Biblical Archaeology Review 28:1, January/February 2002


Jerusalem’s Russian Compound

By Kathleen RitmeyerLeen Ritmeyer

Biblical Archaeology Review

There’s another, hidden Jerusalem—a place of secluded courtyards, rich with the history of many peoples. It’s even near the city center. As the great Holy Land geographer George Adam Smith observed: “Among alien and far away races the sparks were kindled of a love and an eagerness for the City almost as jealous as those of her own children.”1 One of these “far away races” was the Russians, and it is their compound that we will explore.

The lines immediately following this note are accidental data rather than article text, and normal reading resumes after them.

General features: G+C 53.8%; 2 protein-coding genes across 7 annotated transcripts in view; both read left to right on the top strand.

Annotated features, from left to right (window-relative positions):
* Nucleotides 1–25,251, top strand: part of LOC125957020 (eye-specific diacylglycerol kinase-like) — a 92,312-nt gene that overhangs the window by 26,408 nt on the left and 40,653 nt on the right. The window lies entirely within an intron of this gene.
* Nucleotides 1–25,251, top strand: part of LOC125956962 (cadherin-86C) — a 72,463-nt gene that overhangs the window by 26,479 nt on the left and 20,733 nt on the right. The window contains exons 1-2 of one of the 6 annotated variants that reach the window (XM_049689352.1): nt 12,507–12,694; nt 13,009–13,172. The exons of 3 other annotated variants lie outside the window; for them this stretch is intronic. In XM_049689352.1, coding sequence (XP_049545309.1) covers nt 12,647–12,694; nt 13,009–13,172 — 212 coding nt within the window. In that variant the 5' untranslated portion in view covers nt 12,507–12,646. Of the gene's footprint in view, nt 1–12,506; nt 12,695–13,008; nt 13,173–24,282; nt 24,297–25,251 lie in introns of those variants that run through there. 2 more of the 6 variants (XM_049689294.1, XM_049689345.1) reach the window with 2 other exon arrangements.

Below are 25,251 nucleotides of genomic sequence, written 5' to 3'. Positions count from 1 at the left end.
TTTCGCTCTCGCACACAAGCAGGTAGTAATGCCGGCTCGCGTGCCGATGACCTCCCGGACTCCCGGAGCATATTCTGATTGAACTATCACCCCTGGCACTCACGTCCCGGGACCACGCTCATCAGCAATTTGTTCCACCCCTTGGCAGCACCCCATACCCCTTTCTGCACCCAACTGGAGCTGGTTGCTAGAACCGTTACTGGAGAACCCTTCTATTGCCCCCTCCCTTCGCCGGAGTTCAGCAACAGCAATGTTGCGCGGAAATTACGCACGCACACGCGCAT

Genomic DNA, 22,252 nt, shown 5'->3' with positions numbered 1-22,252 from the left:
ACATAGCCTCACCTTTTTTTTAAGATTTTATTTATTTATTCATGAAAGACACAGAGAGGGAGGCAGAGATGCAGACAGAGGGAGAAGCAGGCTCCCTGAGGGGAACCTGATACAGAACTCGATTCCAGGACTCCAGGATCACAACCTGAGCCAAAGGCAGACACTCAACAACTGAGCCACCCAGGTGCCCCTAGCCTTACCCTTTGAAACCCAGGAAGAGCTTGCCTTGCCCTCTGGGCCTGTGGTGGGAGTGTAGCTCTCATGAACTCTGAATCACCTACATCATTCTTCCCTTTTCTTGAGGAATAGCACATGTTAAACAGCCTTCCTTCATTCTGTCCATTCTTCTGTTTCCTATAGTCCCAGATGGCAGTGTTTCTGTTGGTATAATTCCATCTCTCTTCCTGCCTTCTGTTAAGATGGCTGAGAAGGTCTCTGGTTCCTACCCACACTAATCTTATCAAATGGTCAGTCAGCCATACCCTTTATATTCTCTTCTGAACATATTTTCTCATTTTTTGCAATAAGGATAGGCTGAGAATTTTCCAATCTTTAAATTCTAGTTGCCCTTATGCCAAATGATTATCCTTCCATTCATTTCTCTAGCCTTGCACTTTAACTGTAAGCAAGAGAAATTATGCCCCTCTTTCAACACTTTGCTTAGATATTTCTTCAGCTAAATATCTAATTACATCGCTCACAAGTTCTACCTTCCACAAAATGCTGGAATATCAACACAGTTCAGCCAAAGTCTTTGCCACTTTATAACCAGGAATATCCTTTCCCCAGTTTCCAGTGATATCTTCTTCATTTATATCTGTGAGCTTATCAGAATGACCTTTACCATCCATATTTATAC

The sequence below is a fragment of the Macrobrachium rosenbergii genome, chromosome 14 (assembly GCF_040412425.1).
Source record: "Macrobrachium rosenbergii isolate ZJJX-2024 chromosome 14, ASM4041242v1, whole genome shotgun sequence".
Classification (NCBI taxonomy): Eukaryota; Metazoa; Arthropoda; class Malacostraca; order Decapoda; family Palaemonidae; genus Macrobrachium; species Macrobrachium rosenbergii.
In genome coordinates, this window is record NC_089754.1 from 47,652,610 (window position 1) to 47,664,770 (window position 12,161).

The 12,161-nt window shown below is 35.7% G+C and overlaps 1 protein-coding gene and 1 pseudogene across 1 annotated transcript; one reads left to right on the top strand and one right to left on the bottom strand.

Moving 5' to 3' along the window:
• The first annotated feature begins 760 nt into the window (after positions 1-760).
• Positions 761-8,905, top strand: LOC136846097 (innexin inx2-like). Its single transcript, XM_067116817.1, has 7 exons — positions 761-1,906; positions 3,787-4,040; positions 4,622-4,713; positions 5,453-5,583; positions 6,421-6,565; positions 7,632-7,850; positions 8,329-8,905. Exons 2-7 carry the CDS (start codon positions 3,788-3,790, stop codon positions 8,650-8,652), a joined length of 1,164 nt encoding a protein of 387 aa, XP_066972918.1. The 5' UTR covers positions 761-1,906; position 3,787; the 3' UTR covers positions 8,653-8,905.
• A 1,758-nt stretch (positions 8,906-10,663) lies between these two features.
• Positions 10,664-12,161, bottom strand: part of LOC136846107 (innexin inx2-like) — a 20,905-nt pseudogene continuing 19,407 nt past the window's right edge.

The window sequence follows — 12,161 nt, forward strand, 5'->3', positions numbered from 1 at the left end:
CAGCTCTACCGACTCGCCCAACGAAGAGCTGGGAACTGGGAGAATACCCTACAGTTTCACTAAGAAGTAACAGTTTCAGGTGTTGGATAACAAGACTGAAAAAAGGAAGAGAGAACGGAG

Jerusalem’s expansion outside the Old City walls began in 1860, when Sir Moses Montefiore, an English Jewish philanthropist, built two rows of apartments to the southwest called Mishkenot Sha’ananim (“the Homes of the Blessed”), to house Jews who had been living in unsanitary conditions inside the city walls. That same year, the Russian government built a consulate, a cathedral and a number of hospices for Russian pilgrims within a compound on a flat hilltop near the Old City’s northwestern corner. This hill is where the Roman legions encamped during the siege of Jerusalem in 70 C.E., which effectively ended the First Jewish Revolt.

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